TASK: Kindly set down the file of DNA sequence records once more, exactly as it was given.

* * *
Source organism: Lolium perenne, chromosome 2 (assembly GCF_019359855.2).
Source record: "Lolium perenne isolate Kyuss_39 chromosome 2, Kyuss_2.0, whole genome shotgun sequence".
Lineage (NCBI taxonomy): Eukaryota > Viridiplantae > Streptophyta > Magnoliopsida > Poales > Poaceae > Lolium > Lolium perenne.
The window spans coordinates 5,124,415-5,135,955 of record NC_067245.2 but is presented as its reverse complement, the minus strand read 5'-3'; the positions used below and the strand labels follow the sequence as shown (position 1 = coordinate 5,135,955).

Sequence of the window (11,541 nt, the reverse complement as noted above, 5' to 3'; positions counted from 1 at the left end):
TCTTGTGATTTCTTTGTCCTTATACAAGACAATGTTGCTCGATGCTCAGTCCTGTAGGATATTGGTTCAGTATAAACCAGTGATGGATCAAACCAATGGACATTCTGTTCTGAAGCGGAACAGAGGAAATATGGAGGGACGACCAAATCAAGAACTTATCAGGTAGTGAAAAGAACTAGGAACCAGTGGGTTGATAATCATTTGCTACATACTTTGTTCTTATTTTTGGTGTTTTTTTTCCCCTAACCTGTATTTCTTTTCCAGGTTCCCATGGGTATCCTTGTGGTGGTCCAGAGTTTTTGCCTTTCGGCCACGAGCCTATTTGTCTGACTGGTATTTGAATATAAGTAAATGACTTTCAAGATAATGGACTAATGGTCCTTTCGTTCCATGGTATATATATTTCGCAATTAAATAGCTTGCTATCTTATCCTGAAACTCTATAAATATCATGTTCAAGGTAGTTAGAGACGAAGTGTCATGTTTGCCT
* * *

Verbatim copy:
Source organism: Lolium perenne, chromosome 2 (assembly GCF_019359855.2).
Source record: "Lolium perenne isolate Kyuss_39 chromosome 2, Kyuss_2.0, whole genome shotgun sequence".
Lineage (NCBI taxonomy): Eukaryota > Viridiplantae > Streptophyta > Magnoliopsida > Poales > Poaceae > Lolium > Lolium perenne.
The window spans coordinates 5,124,415-5,135,955 of record NC_067245.2 but is presented as its reverse complement, the minus strand read 5'-3'; the positions used below and the strand labels follow the sequence as shown (position 1 = coordinate 5,135,955).

Sequence of the window (11,541 nt, the reverse complement as noted above, 5' to 3'; positions counted from 1 at the left end):
TCTTGTGATTTCTTTGTCCTTATACAAGACAATGTTGCTCGATGCTCAGTCCTGTAGGATATTGGTTCAGTATAAACCAGTGATGGATCAAACCAATGGACATTCTGTTCTGAAGCGGAACAGAGGAAATATGGAGGGACGACCAAATCAAGAACTTATCAGGTAGTGAAAAGAACTAGGAACCAGTGGGTTGATAATCATTTGCTACATACTTTGTTCTTATTTTTGGTGTTTTTTTTCCCCTAACCTGTATTTCTTTTCCAGGTTCCCATGGGTATCCTTGTGGTGGTCCAGAGTTTTTGCCTTTCGGCCACGAGCCTATTTGTCTGACTGGTATTTGAATATAAGTAAATGACTTTCAAGATAATGGACTAATGGTCCTTTCGTTCCATGGTATATATATTTCGCAATTAAATAGCTTGCTATCTTATCCTGAAACTCTATAAATATCATGTTCAAGGTAGTTAGAGACGAAGTGTCATGTTTGCCT